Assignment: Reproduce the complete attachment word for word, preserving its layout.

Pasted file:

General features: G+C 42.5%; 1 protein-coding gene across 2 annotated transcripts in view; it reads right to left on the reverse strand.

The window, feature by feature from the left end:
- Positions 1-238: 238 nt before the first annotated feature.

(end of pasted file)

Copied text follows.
General features: G+C 42.5%; 1 protein-coding gene across 2 annotated transcripts in view; it reads right to left on the reverse strand.

The window, feature by feature from the left end:
- Positions 1-238: 238 nt before the first annotated feature.